This post is a bit long – but I just had to pull out the soapbox get this off my chest
We live in a curious age. If something becomes a problem, our society has come up with a new way of dealing with it – change the name we use to describe it. I have often referred to my country boy background. It should come as no surprise that I find our new way of dealing with problems to be, well, a problem.
Take QE (quantitative easing) for example. I will admit that the term sounds more sophisticated than “print more money”. But, reverting back to my country upbringing, I am thinking “if it looks like a duck, walks like a duck and quacks like a duck – then it must be a duck”.
The FED has been “printing much more money” for going on three years now. Their “balance sheet” is full of about three trillion dollars of paper – all of which was paid for with newly created money. Maybe they didn’t actually print it – but in the cyberspace world of today there is scant difference between printing money and creating it electronically.
But why does an insignificant little nobody like me really care? I am so far removed from the picture that it couldn’t affect me – or can it?
Remember I like to look at things simply – like a country boy. So I ask myself, “What is money – what does a dollar represent”?
I think of a dollar as a share of stock in a company named “USA”. The USA is in the business of providing goods and services for people and the sum total of all those goods and services make up what we refer to as “the economy”. So the economy is the business the USA is involved in. And, of course, that means that a dollar must represent a small share of that economy.
If the business of the USA economy grows the value of its stock (the dollar) should also grows – unless there are more dollars created to adjust the value of the dollar to the larger economy.
That is the job of the FED. Maintain the proper balance of available dollars to the size of the economy – thereby maintaining the value of the dollar and providing price stability for the economy of the USA.
The FED (the Federal Reserve System) was created by Congress in 1913 and its task was essentially to manage the monetary well being of the US Dollar. That was 100 years ago this year.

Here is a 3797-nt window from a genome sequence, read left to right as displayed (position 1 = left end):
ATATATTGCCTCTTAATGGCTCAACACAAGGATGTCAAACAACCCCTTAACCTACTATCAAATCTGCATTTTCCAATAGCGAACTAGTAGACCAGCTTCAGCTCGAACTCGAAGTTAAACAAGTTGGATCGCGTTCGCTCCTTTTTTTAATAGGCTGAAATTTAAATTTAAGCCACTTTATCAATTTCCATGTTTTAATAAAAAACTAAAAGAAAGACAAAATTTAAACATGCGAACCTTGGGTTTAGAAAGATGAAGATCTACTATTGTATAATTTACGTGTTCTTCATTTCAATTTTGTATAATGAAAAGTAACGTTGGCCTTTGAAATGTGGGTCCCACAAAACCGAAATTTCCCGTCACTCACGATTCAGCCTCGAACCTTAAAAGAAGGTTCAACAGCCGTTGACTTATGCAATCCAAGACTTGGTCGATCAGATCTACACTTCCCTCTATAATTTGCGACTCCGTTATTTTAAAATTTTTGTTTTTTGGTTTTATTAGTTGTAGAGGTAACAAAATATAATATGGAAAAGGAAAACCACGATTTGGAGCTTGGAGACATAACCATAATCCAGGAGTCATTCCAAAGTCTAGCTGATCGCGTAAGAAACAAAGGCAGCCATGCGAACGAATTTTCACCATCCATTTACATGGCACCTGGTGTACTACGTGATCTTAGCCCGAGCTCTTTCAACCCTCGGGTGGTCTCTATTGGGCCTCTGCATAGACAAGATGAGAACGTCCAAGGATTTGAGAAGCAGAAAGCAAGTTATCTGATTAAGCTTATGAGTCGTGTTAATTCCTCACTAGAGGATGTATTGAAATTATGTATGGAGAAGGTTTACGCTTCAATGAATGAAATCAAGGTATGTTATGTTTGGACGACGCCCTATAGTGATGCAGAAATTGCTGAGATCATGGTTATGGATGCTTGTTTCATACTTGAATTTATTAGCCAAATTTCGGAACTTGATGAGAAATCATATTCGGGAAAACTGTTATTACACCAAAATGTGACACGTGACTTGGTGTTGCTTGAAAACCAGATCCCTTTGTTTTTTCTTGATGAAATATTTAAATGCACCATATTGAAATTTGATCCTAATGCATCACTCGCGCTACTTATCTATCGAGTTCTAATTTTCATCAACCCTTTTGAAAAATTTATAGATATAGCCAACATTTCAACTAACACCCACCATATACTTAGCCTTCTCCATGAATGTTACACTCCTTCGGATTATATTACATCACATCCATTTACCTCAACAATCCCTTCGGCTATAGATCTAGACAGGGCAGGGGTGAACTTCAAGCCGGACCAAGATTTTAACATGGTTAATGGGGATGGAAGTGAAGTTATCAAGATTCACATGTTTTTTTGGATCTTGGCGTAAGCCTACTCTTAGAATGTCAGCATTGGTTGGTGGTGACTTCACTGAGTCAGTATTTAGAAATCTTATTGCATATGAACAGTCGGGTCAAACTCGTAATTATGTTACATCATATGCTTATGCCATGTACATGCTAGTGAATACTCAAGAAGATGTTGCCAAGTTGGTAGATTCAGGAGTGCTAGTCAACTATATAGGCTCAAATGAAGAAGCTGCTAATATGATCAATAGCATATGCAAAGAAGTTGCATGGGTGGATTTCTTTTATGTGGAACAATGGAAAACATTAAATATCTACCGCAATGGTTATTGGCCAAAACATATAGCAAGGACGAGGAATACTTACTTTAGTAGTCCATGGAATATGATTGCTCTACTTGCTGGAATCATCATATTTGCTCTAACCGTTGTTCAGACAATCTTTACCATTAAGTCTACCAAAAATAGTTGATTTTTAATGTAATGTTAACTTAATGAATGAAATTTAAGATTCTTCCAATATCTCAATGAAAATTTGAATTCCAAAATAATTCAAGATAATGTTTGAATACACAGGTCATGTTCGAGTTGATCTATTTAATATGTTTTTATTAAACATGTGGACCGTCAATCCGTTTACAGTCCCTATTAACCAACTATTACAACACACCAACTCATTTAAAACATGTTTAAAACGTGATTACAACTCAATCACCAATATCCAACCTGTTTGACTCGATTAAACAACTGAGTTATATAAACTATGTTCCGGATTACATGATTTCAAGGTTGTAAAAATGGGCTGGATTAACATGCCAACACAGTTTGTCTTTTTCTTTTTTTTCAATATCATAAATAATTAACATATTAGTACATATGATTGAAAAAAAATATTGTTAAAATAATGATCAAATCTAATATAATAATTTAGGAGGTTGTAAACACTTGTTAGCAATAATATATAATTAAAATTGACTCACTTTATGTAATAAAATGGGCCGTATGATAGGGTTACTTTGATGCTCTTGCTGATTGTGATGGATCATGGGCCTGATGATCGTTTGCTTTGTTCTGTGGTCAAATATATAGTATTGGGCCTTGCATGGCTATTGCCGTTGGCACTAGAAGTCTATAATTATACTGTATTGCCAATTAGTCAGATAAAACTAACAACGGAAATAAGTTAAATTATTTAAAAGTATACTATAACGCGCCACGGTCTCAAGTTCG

Let’s take a look at the purchasing power of the US Dollar in the past 100 years, shown in Figure 1.
If you owned a stock with a value chart like the one shown in Figure 1, wouldn’t you be asking yourself whether or not your investment was being handled well – or not.
Actually, a company whose stock had suffered a value curve like the one in Figure 1 would likely e looking for new management, new ownership or even liquidation.
Now let’s take a look at the amount of “stock outstanding” in USA.
Figure 2 shows the supply of dollars – but the chart ends at the beginning of 2010.
Keep that date in mind.
I do not claim to be an economist – nor a mathematician – but the above chart is disturbing to me.
The amount of dollars – that is shares of stock outstanding in company USA – has increased more than FIVEFOLD – in the ten years leading up to Jan. 1, 2010.
Now just visually add the THREE TRILLION DOLLARS the Fed has created in the last three years to the chart in Figure 2 and the graphs not only go off the chart – they almost go off the page!
And what has the business of the USA done in that same time span?
Examine the chart shown in Figure 3. Note that the growth in GDP (which is the total economic output of the USA) from about 2000 to 2005 – the last data on the chart.
The growth was not impressive – from about 10 trillion to only bit more than 11.5 trillion.
Let us be generous and say growth over those five years was 1.175 trillion. That is about 11.75% – and we will be even more generous and round that up to 12%.
A growth rate of 12% over five years is not going to merit bonuses for the management, but it is growth nevertheless – about 2.5% per year average.